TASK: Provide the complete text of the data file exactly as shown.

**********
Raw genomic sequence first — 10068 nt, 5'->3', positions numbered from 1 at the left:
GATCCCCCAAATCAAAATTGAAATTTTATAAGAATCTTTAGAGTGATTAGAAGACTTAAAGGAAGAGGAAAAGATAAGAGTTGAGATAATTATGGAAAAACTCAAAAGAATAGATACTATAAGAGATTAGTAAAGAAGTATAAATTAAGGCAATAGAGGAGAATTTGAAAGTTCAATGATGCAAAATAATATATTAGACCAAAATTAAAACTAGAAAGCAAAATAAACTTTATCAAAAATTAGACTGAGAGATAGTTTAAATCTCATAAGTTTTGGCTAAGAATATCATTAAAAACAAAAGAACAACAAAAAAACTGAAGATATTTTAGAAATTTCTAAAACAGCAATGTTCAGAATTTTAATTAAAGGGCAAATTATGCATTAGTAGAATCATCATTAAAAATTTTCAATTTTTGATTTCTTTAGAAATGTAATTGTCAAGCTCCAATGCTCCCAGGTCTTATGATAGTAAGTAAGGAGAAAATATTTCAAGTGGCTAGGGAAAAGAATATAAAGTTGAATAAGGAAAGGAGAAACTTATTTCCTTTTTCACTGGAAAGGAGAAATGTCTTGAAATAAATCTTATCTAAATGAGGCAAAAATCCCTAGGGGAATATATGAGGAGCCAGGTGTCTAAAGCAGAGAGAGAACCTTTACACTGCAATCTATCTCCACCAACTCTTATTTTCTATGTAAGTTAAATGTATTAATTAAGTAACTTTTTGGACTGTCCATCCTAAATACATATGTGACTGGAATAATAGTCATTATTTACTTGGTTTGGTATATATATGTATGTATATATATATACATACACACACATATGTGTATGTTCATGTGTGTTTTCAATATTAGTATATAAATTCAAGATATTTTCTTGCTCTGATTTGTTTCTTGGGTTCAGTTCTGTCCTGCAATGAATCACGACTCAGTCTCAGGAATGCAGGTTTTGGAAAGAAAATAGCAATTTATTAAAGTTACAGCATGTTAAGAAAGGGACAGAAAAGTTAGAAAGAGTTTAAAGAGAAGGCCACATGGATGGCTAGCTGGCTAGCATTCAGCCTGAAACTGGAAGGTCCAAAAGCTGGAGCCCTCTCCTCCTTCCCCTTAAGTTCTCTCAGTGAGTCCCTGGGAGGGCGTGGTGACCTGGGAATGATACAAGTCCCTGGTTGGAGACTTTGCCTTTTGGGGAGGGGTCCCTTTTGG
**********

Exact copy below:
Raw genomic sequence first — 10068 nt, 5'->3', positions numbered from 1 at the left:
GATCCCCCAAATCAAAATTGAAATTTTATAAGAATCTTTAGAGTGATTAGAAGACTTAAAGGAAGAGGAAAAGATAAGAGTTGAGATAATTATGGAAAAACTCAAAAGAATAGATACTATAAGAGATTAGTAAAGAAGTATAAATTAAGGCAATAGAGGAGAATTTGAAAGTTCAATGATGCAAAATAATATATTAGACCAAAATTAAAACTAGAAAGCAAAATAAACTTTATCAAAAATTAGACTGAGAGATAGTTTAAATCTCATAAGTTTTGGCTAAGAATATCATTAAAAACAAAAGAACAACAAAAAAACTGAAGATATTTTAGAAATTTCTAAAACAGCAATGTTCAGAATTTTAATTAAAGGGCAAATTATGCATTAGTAGAATCATCATTAAAAATTTTCAATTTTTGATTTCTTTAGAAATGTAATTGTCAAGCTCCAATGCTCCCAGGTCTTATGATAGTAAGTAAGGAGAAAATATTTCAAGTGGCTAGGGAAAAGAATATAAAGTTGAATAAGGAAAGGAGAAACTTATTTCCTTTTTCACTGGAAAGGAGAAATGTCTTGAAATAAATCTTATCTAAATGAGGCAAAAATCCCTAGGGGAATATATGAGGAGCCAGGTGTCTAAAGCAGAGAGAGAACCTTTACACTGCAATCTATCTCCACCAACTCTTATTTTCTATGTAAGTTAAATGTATTAATTAAGTAACTTTTTGGACTGTCCATCCTAAATACATATGTGACTGGAATAATAGTCATTATTTACTTGGTTTGGTATATATATGTATGTATATATATATACATACACACACATATGTGTATGTTCATGTGTGTTTTCAATATTAGTATATAAATTCAAGATATTTTCTTGCTCTGATTTGTTTCTTGGGTTCAGTTCTGTCCTGCAATGAATCACGACTCAGTCTCAGGAATGCAGGTTTTGGAAAGAAAATAGCAATTTATTAAAGTTACAGCATGTTAAGAAAGGGACAGAAAAGTTAGAAAGAGTTTAAAGAGAAGGCCACATGGATGGCTAGCTGGCTAGCATTCAGCCTGAAACTGGAAGGTCCAAAAGCTGGAGCCCTCTCCTCCTTCCCCTTAAGTTCTCTCAGTGAGTCCCTGGGAGGGCGTGGTGACCTGGGAATGATACAAGTCCCTGGTTGGAGACTTTGCCTTTTGGGGAGGGGTCCCTTTTGG